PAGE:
Sunday, November 06, 2005

Kerry Coverage in New Hampshire Union Leader

Kerry supports NH primary role
Sunday News Staff

MANCHESTER — If former Democratic Presidential contender U.S. Sen. John Kerry had his way, New Hampshire would keep its first-in-the-nation primary.

The senator from Massachusetts told the Sunday News yesterday he has said as much to party leadership. But whether that view will prevail, as other states jostle to position their own contests earlier in the campaign season, "I can't tell you," he said.

Kerry was back in Manchester yesterday to stump for the city's Democratic mayor, Robert Baines, during a high-spirited rally for campaign staff and volunteers. Smiling and looking relaxed in navy blazer and khakis, Kerry exchanged handshakes and hugs with well-wishers and old friends who had worked on his own campaign here.

In an interview, Kerry said he has "enormous respect" for New Hampshire's way of vetting would-be Presidents and said it made him "a much better candidate."

"New Hampshire is very independent-minded and discerning and very tough and demanding," he said. "It was humbling at times and always educational.

"I have nothing but respect for both the people and the process."

Kerry was asked about the Democrats' move Tuesday to force the Senate into secret session to push for an investigation into pre-war intelligence, something Senate Majority Leader Bill Frist later referred to as a hijacking.

"It is impossible to hijack an institution by its own rules," Kerry said. "And so the Republicans are whining and crying to try to once again hide their unwillingness to tell America the truth. All that we tried to do was hold them accountable, to have the investigation into the intelligence that led America to war that they promised us. And just as they didn't tell us the truth about that, they haven't lived the truth with respect to that investigation."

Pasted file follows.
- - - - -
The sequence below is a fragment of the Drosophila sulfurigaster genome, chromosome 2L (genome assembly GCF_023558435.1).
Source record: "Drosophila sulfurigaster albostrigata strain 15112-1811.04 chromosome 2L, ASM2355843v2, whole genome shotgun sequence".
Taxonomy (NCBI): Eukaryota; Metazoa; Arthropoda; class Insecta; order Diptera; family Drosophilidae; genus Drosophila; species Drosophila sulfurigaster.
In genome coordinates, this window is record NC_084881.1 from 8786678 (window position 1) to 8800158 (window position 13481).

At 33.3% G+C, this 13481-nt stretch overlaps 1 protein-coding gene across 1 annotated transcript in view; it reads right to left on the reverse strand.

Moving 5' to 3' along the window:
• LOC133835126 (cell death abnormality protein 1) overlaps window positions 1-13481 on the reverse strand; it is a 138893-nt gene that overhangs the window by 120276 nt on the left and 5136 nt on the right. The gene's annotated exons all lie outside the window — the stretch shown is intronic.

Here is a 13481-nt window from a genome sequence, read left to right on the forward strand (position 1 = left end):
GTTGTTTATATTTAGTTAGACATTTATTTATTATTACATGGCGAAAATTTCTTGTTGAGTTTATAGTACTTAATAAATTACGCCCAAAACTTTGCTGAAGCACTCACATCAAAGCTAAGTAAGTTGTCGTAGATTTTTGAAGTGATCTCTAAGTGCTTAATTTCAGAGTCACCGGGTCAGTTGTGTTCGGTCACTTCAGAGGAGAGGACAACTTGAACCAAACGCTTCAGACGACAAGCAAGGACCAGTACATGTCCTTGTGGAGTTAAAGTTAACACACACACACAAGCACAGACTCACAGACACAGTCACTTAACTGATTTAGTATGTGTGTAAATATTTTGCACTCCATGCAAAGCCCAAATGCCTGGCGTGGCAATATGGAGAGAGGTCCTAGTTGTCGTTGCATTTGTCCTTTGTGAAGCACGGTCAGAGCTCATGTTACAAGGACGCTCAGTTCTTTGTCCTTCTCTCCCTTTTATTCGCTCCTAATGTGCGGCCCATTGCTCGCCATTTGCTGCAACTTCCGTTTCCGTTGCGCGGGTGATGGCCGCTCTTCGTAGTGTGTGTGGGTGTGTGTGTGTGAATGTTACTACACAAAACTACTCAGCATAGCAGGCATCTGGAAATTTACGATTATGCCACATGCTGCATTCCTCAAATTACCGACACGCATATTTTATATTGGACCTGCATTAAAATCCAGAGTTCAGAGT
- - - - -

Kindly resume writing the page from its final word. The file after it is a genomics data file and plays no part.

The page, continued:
Kerry said the tactic was effective. "It got what we wanted, and we're moving on.

"And who are they to talk about hijacks when they're the authors of a thing called the 'nuclear option' and they want to terminate the ability of the United States Senate to do what it's done for years," he went on, referring to a procedure some Republicans have threatened to use to stop a possible Democratic filibuster over judicial nominations.

Asked what questions he will have for Judge Samuel Alito, President Bush's new pick for the U.S. Supreme Court, Kerry replied, "Lots. More than I can lay out to you today.

"There are a huge number of areas, from various clauses and amendments of the Constitution to his entire judicial philosophy with respect to congressional power and executive power and so forth."

Kerry said races such as Baines' reelection campaign are just the beginning of a vigorous effort by Democrats to regain both relevance and power heading into next year's mid-term elections.

"The Republicans have been putting, over the years, greater energy into that, and we're now very focused and very determined to fight back on the issues that really make a difference to people.

"We don't have any committees, we don't have the White House, we don't have the Supreme Court. So this is where we begin, right here."

A year after his defeat in an election in which some credited religious voters for a key role, Kerry spoke openly about his faith during yesterday's speech to about 200 Democratic loyalists. "In the end, it really comes down to the kind of values you have and how you take those values into public office and live them out. As a Christian, as a Catholic, I think hard about those responsibilities . . . and how to translate them into public life.

"I'm tired of watching people go out and talk about their faith and not go out and live it. . . ," he said, the rest of his words drowned out by cheers.

As for his own Presidential ambitions for 2008, Kerry told the Sunday News he will make that determination "sometime in the future."

How much of that decision will depend on who else is running? "None," he said firmly.

Kerry said he has heard "some wonderful things" from folks all over the country over the past year. Including this: "A lot of Republicans have come up to me and said, 'I wish I could vote again.'


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